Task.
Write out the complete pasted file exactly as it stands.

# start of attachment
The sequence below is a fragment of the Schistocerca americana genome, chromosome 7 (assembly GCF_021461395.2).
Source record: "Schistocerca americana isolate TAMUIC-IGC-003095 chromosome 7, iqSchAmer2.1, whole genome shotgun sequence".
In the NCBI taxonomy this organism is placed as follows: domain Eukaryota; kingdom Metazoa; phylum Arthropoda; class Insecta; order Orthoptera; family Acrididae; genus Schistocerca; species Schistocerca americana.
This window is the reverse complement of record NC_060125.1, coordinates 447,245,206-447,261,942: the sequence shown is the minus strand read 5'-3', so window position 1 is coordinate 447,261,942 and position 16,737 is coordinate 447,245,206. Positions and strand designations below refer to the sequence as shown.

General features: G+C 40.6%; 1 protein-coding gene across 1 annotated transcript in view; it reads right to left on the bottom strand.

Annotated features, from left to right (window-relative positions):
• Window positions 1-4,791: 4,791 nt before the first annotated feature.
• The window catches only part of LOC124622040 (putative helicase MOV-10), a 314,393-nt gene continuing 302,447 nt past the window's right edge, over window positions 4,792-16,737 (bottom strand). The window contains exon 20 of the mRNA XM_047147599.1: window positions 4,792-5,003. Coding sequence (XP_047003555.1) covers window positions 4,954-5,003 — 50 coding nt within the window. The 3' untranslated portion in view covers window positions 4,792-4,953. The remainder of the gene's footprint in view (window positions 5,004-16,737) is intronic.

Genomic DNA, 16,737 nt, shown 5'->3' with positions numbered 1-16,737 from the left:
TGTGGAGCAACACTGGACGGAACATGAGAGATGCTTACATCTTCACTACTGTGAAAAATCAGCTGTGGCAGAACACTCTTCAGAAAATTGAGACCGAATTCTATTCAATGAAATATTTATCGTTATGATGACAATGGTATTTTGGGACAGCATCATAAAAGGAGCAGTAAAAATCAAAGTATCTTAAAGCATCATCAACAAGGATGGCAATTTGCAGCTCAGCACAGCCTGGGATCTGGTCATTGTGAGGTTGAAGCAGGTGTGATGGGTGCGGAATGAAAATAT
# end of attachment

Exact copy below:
The sequence below is a fragment of the Schistocerca americana genome, chromosome 7 (assembly GCF_021461395.2).
Source record: "Schistocerca americana isolate TAMUIC-IGC-003095 chromosome 7, iqSchAmer2.1, whole genome shotgun sequence".
In the NCBI taxonomy this organism is placed as follows: domain Eukaryota; kingdom Metazoa; phylum Arthropoda; class Insecta; order Orthoptera; family Acrididae; genus Schistocerca; species Schistocerca americana.
This window is the reverse complement of record NC_060125.1, coordinates 447,245,206-447,261,942: the sequence shown is the minus strand read 5'-3', so window position 1 is coordinate 447,261,942 and position 16,737 is coordinate 447,245,206. Positions and strand designations below refer to the sequence as shown.

General features: G+C 40.6%; 1 protein-coding gene across 1 annotated transcript in view; it reads right to left on the bottom strand.

Annotated features, from left to right (window-relative positions):
• Window positions 1-4,791: 4,791 nt before the first annotated feature.
• The window catches only part of LOC124622040 (putative helicase MOV-10), a 314,393-nt gene continuing 302,447 nt past the window's right edge, over window positions 4,792-16,737 (bottom strand). The window contains exon 20 of the mRNA XM_047147599.1: window positions 4,792-5,003. Coding sequence (XP_047003555.1) covers window positions 4,954-5,003 — 50 coding nt within the window. The 3' untranslated portion in view covers window positions 4,792-4,953. The remainder of the gene's footprint in view (window positions 5,004-16,737) is intronic.

Genomic DNA, 16,737 nt, shown 5'->3' with positions numbered 1-16,737 from the left:
TGTGGAGCAACACTGGACGGAACATGAGAGATGCTTACATCTTCACTACTGTGAAAAATCAGCTGTGGCAGAACACTCTTCAGAAAATTGAGACCGAATTCTATTCAATGAAATATTTATCGTTATGATGACAATGGTATTTTGGGACAGCATCATAAAAGGAGCAGTAAAAATCAAAGTATCTTAAAGCATCATCAACAAGGATGGCAATTTGCAGCTCAGCACAGCCTGGGATCTGGTCATTGTGAGGTTGAAGCAGGTGTGATGGGTGCGGAATGAAAATAT